Monday, November 9, 2020
Social Justice in Legal Clinics: Georgetown’s Social Enterprise & Nonprofit Law Clinic
Cross posted from the CLEA series on social justice in legal clinics.
Pivoting to Represent Nonprofits Confronting the Pandemic and Anti-Black Racism
During a typical semester in the Social Enterprise & Nonprofit Law Clinic (SENLC) at Georgetown Law, law students represent D.C.-area social enterprises and nonprofits working in a range of fields, including social services, education, and international development. During this atypical semester, SENLC students have not only pivoted to virtual representation, they have also sharpened the focus of their representations to serve organizational clients who are responsive to the converging COVID-19 pandemic and our national reckoning with anti-Black racism. The COVID-19 pandemic has exposed and exacerbated the racial wealth gap, disparities in access to capital for Black-owned businesses, as well as workplace and educational inequities between a professional workforce who can work remotely and a working class who cannot.
Recognizing that the pandemic is not only a public health crisis, but also an educational and economic crisis that has disproportionately impacted communities of color, and heeding our moral obligation to work to dismantle these inequities, this semester SENLC students are representing:
(1) A newly-formed Virginia nonprofit that is providing college- and master-level tutors to low-income K-12 students to enhance their online education during COVID-19 school closures. The nonprofit is in its pilot phase and is operating with the support of Senator Warner (D-VA) who hopes to champion it nationally under the AmeriCorps umbrella;
(2) A D.C. legal aid organization committed to saving the homes of D.C. residents through pro bono foreclosure legal defense;
(3) A Virginia nonprofit focused on educational equity by providing scholarships and social-emotional learning resources to low-income college students;
(4) A D.C. nonprofit whose mission is to empower, prepare, and advocate for Black women in the quantitative sciences, including economics, finance, and data sciences; and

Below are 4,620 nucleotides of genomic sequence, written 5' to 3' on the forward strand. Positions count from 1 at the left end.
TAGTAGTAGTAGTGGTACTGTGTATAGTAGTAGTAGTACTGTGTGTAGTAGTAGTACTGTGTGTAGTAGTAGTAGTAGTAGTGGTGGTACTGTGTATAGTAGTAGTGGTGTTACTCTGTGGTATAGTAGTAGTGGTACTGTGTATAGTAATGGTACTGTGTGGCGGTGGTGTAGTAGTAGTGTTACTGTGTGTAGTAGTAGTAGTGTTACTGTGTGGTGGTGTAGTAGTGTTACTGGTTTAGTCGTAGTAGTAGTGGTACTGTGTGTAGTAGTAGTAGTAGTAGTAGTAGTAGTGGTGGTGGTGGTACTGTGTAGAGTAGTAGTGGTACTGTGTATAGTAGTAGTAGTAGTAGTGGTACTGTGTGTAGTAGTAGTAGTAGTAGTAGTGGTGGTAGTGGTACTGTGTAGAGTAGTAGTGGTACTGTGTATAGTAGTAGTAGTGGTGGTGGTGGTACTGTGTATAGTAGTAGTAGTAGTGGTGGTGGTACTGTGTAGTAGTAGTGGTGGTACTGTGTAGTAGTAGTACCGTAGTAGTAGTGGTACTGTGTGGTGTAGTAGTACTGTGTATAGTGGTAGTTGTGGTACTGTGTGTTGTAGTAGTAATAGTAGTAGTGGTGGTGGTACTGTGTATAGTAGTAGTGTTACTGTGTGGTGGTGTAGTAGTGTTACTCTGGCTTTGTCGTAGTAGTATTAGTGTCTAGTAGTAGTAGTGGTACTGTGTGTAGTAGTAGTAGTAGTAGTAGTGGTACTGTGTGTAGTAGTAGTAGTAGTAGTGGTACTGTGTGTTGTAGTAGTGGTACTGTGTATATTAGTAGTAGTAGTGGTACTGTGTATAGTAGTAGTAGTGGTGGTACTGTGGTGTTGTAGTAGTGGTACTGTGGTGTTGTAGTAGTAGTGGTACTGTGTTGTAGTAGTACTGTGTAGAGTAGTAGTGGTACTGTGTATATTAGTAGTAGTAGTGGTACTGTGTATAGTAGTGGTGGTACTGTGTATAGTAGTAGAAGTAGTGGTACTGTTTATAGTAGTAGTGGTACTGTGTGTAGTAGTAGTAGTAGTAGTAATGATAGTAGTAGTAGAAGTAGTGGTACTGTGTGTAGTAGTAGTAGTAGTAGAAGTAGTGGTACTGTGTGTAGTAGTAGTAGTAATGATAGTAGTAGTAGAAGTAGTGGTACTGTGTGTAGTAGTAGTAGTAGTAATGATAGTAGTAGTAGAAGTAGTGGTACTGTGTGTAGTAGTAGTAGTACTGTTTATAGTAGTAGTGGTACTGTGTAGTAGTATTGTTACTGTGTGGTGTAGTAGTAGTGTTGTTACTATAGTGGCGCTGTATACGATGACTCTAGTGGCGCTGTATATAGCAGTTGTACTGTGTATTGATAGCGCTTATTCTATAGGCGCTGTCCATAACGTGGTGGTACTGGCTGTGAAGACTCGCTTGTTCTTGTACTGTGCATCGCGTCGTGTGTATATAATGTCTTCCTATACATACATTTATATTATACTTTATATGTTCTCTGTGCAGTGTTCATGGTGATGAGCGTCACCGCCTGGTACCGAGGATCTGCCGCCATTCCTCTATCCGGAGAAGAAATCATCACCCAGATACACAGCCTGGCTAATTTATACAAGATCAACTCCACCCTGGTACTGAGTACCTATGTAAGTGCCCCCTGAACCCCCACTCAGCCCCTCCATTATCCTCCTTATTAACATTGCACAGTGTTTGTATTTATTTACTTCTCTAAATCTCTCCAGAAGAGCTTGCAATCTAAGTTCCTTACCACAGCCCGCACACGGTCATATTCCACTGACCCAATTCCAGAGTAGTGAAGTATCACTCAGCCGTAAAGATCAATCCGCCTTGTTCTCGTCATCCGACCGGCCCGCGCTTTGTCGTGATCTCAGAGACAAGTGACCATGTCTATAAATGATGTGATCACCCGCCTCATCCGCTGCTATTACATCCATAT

(5) A D.C. nonprofit offering free home ownership workshops and financial resources for teachers and other employees of D.C. Public Schools, 70% of whom are people of color and 50% of whom are Black, to allow educators to live where they work and build intergenerational wealth.
SENLC students are representing these clients on grant funding, governance, contracts, liability protection, and compliance issues. The Clinic will continue to work with organizational clients confronting the economic and educational impacts of the COVID-19 pandemic and anti-Black racism for the foreseeable future and has plans to work with mutual aid organizations and worker cooperatives in the spring semester.
November 9, 2020 | Permalink | Comments (0)
Wednesday, November 4, 2020
2020 Update from the Pepperdine Caruso School of Law Program of Clinical Education
This is the season of annual reports from clinics across the country, and it's been inspiring to read about the great work happening from so many schools.
Here is our report from the Pepperdine Caruso School of Law Program of Clinical Education. Please click through to see details and stories from our nine clinics; robust, global externship program; practicums and pro bono initiatives; and faculty news on our practice, scholarship, service, and leadership. I love my partners and colleagues and our students. It's a rich honor to do this work, even in - maybe especially in - such a fraught year.
My introductory message:
2020 is an extraordinary year, a traumatic inflection point that has presented astonishing and unexpected challenges to everyone. The Legal Clinics at Pepperdine Caruso School of Law have risen to those challenges with vision, discipline, creativity, and patience to continue excellent teaching for our students and critical work for our clients.
Our nine clinics, two practicums, and extensive externship program have adapted, taking lessons that we learned from the Woolsey Fire and other interruptions, to advance and expand our work even during the pandemic. Our clinics practice across vast Los Angeles County in widely diverse practice areas among those in the greatest need and at the forefront of our most pressing issues. In a season of profound crisis, our students and faculty are doing remarkable work.
November 4, 2020 in Clinic News, Clinic Profile | Permalink | Comments (0)